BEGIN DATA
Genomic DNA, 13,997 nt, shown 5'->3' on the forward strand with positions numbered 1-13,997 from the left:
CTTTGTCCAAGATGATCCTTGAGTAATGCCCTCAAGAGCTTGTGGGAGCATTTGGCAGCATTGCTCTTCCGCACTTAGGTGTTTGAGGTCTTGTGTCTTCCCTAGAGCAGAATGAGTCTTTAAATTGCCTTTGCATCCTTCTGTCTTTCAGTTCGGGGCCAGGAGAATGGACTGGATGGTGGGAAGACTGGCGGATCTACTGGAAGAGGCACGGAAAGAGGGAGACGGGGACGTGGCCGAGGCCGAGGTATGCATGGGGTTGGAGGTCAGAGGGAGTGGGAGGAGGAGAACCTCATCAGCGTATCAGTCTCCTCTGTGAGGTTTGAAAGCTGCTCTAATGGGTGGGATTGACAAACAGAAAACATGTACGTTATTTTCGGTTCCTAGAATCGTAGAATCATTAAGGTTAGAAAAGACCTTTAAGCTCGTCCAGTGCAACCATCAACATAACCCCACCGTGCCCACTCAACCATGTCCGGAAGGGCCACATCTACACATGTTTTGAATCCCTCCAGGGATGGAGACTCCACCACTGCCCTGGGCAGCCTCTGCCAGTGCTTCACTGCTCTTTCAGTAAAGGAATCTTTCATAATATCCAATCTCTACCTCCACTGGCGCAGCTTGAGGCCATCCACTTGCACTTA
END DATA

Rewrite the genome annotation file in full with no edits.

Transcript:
Genomic DNA, 13,997 nt, shown 5'->3' on the forward strand with positions numbered 1-13,997 from the left:
CTTTGTCCAAGATGATCCTTGAGTAATGCCCTCAAGAGCTTGTGGGAGCATTTGGCAGCATTGCTCTTCCGCACTTAGGTGTTTGAGGTCTTGTGTCTTCCCTAGAGCAGAATGAGTCTTTAAATTGCCTTTGCATCCTTCTGTCTTTCAGTTCGGGGCCAGGAGAATGGACTGGATGGTGGGAAGACTGGCGGATCTACTGGAAGAGGCACGGAAAGAGGGAGACGGGGACGTGGCCGAGGCCGAGGTATGCATGGGGTTGGAGGTCAGAGGGAGTGGGAGGAGGAGAACCTCATCAGCGTATCAGTCTCCTCTGTGAGGTTTGAAAGCTGCTCTAATGGGTGGGATTGACAAACAGAAAACATGTACGTTATTTTCGGTTCCTAGAATCGTAGAATCATTAAGGTTAGAAAAGACCTTTAAGCTCGTCCAGTGCAACCATCAACATAACCCCACCGTGCCCACTCAACCATGTCCGGAAGGGCCACATCTACACATGTTTTGAATCCCTCCAGGGATGGAGACTCCACCACTGCCCTGGGCAGCCTCTGCCAGTGCTTCACTGCTCTTTCAGTAAAGGAATCTTTCATAATATCCAATCTCTACCTCCACTGGCGCAGCTTGAGGCCATCCACTTGCACTTA